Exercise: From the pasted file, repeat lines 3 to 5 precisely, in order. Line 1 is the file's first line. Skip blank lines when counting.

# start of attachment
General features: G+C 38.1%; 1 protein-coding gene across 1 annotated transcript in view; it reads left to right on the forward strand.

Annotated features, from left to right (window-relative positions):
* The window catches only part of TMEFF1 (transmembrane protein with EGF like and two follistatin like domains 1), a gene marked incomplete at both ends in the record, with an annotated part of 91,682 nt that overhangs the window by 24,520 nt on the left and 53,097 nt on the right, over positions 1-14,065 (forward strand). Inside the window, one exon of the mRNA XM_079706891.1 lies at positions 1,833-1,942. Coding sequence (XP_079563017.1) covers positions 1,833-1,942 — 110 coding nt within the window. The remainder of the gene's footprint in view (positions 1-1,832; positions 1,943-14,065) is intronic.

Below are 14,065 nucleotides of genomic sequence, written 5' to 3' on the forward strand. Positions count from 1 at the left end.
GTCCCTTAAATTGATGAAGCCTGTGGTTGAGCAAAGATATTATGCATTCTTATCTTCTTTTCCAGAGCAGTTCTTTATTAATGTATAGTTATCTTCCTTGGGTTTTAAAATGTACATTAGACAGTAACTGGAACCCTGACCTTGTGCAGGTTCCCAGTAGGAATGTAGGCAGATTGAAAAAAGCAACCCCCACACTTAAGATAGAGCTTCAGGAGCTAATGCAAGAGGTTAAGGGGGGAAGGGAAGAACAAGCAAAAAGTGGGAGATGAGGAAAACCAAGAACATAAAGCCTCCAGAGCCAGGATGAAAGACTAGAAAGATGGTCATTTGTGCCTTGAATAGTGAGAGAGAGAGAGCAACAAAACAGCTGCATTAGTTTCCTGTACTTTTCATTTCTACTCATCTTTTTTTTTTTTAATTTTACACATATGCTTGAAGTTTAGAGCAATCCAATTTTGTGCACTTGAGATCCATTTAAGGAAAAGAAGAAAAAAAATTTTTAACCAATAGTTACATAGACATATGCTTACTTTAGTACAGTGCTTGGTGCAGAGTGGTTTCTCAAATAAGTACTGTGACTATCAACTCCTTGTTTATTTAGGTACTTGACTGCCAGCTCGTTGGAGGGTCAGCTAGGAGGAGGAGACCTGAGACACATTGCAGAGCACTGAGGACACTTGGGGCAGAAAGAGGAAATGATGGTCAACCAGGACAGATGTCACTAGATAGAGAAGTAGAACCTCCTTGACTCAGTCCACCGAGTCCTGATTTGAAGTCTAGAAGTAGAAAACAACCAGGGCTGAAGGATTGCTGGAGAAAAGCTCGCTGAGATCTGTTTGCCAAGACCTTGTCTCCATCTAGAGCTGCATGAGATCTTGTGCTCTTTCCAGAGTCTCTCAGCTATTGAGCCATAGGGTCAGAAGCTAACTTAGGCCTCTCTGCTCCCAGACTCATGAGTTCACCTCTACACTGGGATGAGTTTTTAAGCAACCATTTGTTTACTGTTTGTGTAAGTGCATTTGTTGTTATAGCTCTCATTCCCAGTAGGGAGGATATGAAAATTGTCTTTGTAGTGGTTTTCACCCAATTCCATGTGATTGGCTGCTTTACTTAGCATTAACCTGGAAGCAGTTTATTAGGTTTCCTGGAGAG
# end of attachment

* The window catches only part of TMEFF1 (transmembrane protein with EGF like and two follistatin like domains 1), a gene marked incomplete at both ends in the record, with an annotated part of 91,682 nt that overhangs the window by 24,520 nt on the left and 53,097 nt on the right, over positions 1-14,065 (forward strand). Inside the window, one exon of the mRNA XM_079706891.1 lies at positions 1,833-1,942. Coding sequence (XP_079563017.1) covers positions 1,833-1,942 — 110 coding nt within the window. The remainder of the gene's footprint in view (positions 1-1,832; positions 1,943-14,065) is intronic.

Below are 14,065 nucleotides of genomic sequence, written 5' to 3' on the forward strand. Positions count from 1 at the left end.
GTCCCTTAAATTGATGAAGCCTGTGGTTGAGCAAAGATATTATGCATTCTTATCTTCTTTTCCAGAGCAGTTCTTTATTAATGTATAGTTATCTTCCTTGGGTTTTAAAATGTACATTAGACAGTAACTGGAACCCTGACCTTGTGCAGGTTCCCAGTAGGAATGTAGGCAGATTGAAAAAAGCAACCCCCACACTTAAGATAGAGCTTCAGGAGCTAATGCAAGAGGTTAAGGGGGGAAGGGAAGAACAAGCAAAAAGTGGGAGATGAGGAAAACCAAGAACATAAAGCCTCCAGAGCCAGGATGAAAGACTAGAAAGATGGTCATTTGTGCCTTGAATAGTGAGAGAGAGAGAGCAACAAAACAGCTGCATTAGTTTCCTGTACTTTTCATTTCTACTCATCTTTTTTTTTTTTAATTTTACACATATGCTTGAAGTTTAGAGCAATCCAATTTTGTGCACTTGAGATCCATTTAAGGAAAAGAAGAAAAAAAATTTTTAACCAATAGTTACATAGACATATGCTTACTTTAGTACAGTGCTTGGTGCAGAGTGGTTTCTCAAATAAGTACTGTGACTATCAACTCCTTGTTTATTTAGGTACTTGACTGCCAGCTCGTTGGAGGGTCAGCTAGGAGGAGGAGACCTGAGACACATTGCAGAGCACTGAGGACACTTGGGGCAGAAAGAGGAAATGATGGTCAACCAGGACAGATGTCACTAGATAGAGAAGTAGAACCTCCTTGACTCAGTCCACCGAGTCCTGATTTGAAGTCTAGAAGTAGAAAACAACCAGGGCTGAAGGATTGCTGGAGAAAAGCTCGCTGAGATCTGTTTGCCAAGACCTTGTCTCCATCTAGAGCTGCATGAGATCTTGTGCTCTTTCCAGAGTCTCTCAGCTATTGAGCCATAGGGTCAGAAGCTAACTTAGGCCTCTCTGCTCCCAGACTCATGAGTTCACCTCTACACTGGGATGAGTTTTTAAGCAACCATTTGTTTACTGTTTGTGTAAGTGCATTTGTTGTTATAGCTCTCATTCCCAGTAGGGAGGATATGAAAATTGTCTTTGTAGTGGTTTTCACCCAATTCCATGTGATTGGCTGCTTTACTTAGCATTAACCTGGAAGCAGTTTATTAGGTTTCCTGGAGAG